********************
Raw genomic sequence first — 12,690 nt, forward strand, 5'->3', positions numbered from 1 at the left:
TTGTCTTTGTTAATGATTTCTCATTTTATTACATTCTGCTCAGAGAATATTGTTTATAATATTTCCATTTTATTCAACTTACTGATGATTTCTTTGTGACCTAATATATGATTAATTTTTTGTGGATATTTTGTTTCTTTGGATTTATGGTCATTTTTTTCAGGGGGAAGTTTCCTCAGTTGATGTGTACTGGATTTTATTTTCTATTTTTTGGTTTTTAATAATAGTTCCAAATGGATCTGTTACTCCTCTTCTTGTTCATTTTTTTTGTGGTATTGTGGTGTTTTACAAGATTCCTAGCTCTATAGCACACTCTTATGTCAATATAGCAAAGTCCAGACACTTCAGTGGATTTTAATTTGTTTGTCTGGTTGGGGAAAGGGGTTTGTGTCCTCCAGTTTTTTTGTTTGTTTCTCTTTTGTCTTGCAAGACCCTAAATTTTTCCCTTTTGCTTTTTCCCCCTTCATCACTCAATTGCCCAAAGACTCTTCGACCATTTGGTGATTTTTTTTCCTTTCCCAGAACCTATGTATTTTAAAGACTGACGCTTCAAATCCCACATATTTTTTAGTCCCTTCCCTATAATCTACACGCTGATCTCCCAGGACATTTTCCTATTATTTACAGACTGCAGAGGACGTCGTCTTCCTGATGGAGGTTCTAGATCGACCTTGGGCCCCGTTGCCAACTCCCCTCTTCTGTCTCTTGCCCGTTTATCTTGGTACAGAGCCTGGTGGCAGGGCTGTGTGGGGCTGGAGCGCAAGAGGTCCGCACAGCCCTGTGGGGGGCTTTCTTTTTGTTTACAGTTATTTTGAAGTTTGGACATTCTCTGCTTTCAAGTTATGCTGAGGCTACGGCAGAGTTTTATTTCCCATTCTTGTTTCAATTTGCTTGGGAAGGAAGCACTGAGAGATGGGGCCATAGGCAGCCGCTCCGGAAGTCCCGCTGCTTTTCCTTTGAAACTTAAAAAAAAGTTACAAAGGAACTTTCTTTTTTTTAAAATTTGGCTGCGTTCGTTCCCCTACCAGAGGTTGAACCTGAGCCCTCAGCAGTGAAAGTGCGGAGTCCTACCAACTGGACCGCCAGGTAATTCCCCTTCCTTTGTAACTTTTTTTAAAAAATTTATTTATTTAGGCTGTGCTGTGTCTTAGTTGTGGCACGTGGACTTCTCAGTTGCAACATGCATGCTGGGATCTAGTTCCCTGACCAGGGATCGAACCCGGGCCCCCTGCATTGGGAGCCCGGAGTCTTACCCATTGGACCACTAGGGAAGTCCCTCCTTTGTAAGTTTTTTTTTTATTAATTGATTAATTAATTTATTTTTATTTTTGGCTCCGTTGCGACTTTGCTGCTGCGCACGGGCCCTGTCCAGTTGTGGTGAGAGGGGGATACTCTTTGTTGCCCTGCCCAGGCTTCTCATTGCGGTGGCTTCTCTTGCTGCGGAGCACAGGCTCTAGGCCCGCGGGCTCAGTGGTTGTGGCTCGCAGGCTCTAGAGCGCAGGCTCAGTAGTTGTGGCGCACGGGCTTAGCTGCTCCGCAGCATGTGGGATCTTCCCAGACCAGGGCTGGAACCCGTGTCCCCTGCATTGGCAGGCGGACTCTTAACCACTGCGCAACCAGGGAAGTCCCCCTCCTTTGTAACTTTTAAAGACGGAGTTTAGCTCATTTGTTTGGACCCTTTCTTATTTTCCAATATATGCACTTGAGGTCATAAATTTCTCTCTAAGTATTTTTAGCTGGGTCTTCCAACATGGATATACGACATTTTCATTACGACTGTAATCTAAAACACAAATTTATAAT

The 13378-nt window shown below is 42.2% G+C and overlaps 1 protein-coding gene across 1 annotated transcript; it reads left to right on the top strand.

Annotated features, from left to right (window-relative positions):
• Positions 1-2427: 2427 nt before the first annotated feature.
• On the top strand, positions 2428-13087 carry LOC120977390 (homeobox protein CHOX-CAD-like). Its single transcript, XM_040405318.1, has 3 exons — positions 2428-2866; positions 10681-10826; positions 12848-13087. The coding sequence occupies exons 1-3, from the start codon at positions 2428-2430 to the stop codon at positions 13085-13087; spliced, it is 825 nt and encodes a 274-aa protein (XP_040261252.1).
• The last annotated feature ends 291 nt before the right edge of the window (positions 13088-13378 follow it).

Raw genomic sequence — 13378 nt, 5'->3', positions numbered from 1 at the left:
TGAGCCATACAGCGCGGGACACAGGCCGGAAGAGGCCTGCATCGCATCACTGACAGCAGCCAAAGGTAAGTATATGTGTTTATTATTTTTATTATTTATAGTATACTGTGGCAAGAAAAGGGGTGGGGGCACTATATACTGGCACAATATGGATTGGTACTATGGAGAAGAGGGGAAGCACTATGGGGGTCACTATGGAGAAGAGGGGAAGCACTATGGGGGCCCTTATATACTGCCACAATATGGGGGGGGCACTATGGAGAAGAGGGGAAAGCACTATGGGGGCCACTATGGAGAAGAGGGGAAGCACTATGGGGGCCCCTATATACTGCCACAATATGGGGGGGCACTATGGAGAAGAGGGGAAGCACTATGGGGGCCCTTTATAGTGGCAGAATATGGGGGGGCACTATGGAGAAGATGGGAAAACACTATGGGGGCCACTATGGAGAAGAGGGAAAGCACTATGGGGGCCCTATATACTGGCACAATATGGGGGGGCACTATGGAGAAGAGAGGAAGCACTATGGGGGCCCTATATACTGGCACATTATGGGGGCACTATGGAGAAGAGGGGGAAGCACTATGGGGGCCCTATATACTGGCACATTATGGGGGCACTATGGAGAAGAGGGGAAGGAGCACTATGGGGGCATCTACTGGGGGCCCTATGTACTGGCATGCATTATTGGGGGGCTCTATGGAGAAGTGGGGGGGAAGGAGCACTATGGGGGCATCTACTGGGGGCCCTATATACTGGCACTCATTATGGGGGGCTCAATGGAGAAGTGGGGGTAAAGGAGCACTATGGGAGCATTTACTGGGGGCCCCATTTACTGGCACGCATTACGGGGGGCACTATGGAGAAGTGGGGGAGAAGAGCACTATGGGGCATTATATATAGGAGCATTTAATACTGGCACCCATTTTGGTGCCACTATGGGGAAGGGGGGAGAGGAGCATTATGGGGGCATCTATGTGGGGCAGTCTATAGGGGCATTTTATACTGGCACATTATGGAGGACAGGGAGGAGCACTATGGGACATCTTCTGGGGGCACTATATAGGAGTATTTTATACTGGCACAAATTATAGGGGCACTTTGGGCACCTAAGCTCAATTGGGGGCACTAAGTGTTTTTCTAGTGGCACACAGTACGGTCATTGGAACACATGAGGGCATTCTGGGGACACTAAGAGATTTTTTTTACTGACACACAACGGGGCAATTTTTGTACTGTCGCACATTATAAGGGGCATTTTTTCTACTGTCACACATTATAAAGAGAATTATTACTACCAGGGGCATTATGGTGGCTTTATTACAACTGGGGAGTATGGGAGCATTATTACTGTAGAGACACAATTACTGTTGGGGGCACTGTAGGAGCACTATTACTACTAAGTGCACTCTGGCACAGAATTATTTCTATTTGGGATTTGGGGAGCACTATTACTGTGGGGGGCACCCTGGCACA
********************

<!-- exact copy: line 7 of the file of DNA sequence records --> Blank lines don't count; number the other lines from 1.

• The last annotated feature ends 291 nt before the right edge of the window (positions 13088-13378 follow it).